Todd Stave has been part of the nation's heated and sometimes violent abortion debate since he was 5 years old.
Growing up, he lived with the haters who crank-called and relentlessly protested his childhood home and who firebombed his father's Maryland abortion clinic in 1982. And when he inherited it as an adult, he endured the calls to his house at all hours of the night, the graphic fliers dropped throughout his neighborhood, the protesters who showed up at his kid's middle school with graphic posters of bloody fetuses.
Now at 50, Stave is finally calling it quits. Last month, he agreed to sell the Germantown clinic — one of only a few in the country that offer late-term abortions — to the Maryland Coalition for Life, the anti-abortion group that opened a crisis pregnancy center across the parking lot and staged frequent protests outside his door.
The coalition won't get any physical part of the practice -- no instruments, furniture, medical records, nor any kind of patient data or any other asset, Stave said. They simply bought its closure.
"They're going to claim victory," said Stave in his first interview about the decision to sell the clinic for an undisclosed amount.
But slow your roll, abortion rights opponents. It's more complicated than caving to pressure.
Yes, Stave is relieved that his family will be free after decades of harassment, but the decision was also driven by the declining demand for abortion and the soaring cost of security.
Though Stave vehemently supports a woman's right to choose and felt conflicted about selling the clinic, "it's still a business," he said. "And a business has to make money."
The abortion rate has fallen to its lowest level since the 1973 Supreme Court decision in Roe v. Wade, according to the Guttmacher Institute.
The number of abortions they performed every week? "It can be counted on one hand," Stave said.
Between the high cost of an elaborate security system to protect a clinic bombarded with death threats and its constant legal fees (which reached six figures last year), they simply couldn't keep the clinic afloat, he said.
When Guttmacher reported earlier this year that abortions had fallen by more than half nationwide, conservatives patted themselves on the back for the restrictive state laws they passed that target things like door width and parking space to try to shut clinics down through code violations. They cheered the legislation that forced women to look at ultrasounds before getting abortions. They believed that their relentless harassment of women going to clinics and campaigns like the fake, felonious videos they made about Planned Parenthood worked.
The unintended pregnancy rate, along with the abortion rate, has dropped, too.
Teen pregnancies are at a record low, according to the Centers for Disease Control and Prevention. And sex education in our schools — often opposed by the very same people who oppose abortion — is working.
Education, access to reliable birth control and the availability of the so-called "morning after pill" — not moral shaming — are the keys to the falling abortion rate.
Stave said his dad, and later his sister, who ran the clinic for 17 years after their father died, often saw patients whose parents "wouldn't talk to their kids about safe sex. Those are the ones who would show up on Saturday mornings."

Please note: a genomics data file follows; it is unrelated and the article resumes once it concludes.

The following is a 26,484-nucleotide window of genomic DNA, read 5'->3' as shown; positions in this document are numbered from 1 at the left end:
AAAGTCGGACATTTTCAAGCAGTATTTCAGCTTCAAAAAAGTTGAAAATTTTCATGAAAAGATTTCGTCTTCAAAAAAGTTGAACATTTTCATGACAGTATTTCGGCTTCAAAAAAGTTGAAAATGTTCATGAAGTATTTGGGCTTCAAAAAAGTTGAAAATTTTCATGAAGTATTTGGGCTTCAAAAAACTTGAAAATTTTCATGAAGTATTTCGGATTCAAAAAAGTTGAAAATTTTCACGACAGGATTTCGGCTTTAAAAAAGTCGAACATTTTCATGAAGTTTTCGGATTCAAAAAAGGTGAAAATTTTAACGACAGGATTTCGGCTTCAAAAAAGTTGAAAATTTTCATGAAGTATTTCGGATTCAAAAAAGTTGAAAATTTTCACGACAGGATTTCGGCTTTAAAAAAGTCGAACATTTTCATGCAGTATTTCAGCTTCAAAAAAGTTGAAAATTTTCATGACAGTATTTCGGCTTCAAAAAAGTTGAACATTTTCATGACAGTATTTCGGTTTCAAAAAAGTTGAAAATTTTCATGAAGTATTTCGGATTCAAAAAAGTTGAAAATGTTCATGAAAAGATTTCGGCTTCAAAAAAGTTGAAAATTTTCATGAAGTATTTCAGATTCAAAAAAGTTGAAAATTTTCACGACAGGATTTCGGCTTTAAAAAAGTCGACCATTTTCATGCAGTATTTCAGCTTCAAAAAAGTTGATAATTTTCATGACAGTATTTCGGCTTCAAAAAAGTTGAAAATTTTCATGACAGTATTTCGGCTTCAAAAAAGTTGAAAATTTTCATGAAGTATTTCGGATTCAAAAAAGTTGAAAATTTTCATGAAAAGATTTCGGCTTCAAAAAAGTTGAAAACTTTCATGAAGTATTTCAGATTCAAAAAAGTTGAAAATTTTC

His father was an obstetrician and gynecologist who provided an array of health services for women. In wasn't until after his death that the clinic focused only on abortions, with LeRoy Carhart renting the space to become one of America's few doctors who very publicly offers late-term abortions.
"Maybe another 10 doctors do them, too, but they are more quiet about it," Stave said.
After George Tiller, another late-term abortion provider, was murdered in his church on a Sunday morning in 2009, Carhart adopted a very elaborate plan of travel and communication to deal with the constant death threats. He flew from his home in Nebraska to Maryland weekly to perform those abortions.
In the past year, the number of those abortions didn't reach double digits, Stave said.
The women typically came from far away. Nearly all of them were married, often older and usually already mothers. And they were told, late in their pregnancies, that their lives were in danger, or that the complications in their pregnancy were a near guarantee that a child would not survive after birth, Stave said.
"It was usually a very agonizing decision. Nobody wants abortions to begin with. That's something the other side doesn't understand," Stave said. "The reality is that people still need them."
Because most of the women were already traveling to the Maryland clinic from elsewhere, the Stave family reasoned that they can also find their way to the other remaining providers — the public ones in Denver and Albuquerque, as well as the underground network of doctors who do it quietly.
"There's a lot of sadness, yeah, a feeling that we're letting the public down," Stave said, days after closing the deal.
"It's a tough thing to do. There's no question about it," Stave said. "My father started (the clinic) shortly after Roe v. Wade was passed. It was one of the longest, continuously operating businesses in the country, and we feel that we have served the community for a very long time, in a cause we strongly believe in."
But in the end, he said, the low demand wasn't worth the toll this took on his family. They were exhausted.
Carhart has vowed he'll open again, elsewhere in Maryland.
Stave said Carhart is going to have a hard time finding another landlord willing to put up with the protesters, the exorbitant security rates, the legal fees, the whole fight.
"All women have to do is know who to ask," he said. "Plenty of doctors do this, do what is legal. They're just not loud about it."